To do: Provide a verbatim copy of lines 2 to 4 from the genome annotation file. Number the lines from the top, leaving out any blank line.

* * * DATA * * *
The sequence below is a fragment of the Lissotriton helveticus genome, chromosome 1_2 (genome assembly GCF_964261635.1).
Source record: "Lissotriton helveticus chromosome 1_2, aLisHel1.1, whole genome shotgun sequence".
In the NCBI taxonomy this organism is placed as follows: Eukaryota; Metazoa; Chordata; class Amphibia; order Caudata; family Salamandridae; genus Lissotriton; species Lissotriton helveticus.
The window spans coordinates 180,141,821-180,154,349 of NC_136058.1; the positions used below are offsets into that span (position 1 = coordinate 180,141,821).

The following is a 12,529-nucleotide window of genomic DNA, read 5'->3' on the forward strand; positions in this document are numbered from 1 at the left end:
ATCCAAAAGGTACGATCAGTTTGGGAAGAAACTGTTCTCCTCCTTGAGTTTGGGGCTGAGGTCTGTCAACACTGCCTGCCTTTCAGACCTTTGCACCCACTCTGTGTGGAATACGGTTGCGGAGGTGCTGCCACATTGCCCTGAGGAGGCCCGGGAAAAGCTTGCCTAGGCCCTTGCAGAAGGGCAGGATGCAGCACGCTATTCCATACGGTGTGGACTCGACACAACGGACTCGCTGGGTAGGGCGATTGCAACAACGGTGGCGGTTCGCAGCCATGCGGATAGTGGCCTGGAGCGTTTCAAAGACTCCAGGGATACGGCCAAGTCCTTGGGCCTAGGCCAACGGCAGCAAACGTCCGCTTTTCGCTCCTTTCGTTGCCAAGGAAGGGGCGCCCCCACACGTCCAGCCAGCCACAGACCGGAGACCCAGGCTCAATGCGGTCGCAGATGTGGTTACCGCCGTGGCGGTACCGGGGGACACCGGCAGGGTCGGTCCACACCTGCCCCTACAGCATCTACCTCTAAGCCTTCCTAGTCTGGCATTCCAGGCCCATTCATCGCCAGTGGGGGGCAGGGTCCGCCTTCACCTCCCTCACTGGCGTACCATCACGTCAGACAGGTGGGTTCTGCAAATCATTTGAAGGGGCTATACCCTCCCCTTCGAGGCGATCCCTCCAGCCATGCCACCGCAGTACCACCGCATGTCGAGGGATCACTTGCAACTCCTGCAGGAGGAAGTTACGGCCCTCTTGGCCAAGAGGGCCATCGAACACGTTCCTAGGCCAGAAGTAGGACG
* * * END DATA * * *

Source record: "Lissotriton helveticus chromosome 1_2, aLisHel1.1, whole genome shotgun sequence".
In the NCBI taxonomy this organism is placed as follows: Eukaryota; Metazoa; Chordata; class Amphibia; order Caudata; family Salamandridae; genus Lissotriton; species Lissotriton helveticus.
The window spans coordinates 180,141,821-180,154,349 of NC_136058.1; the positions used below are offsets into that span (position 1 = coordinate 180,141,821).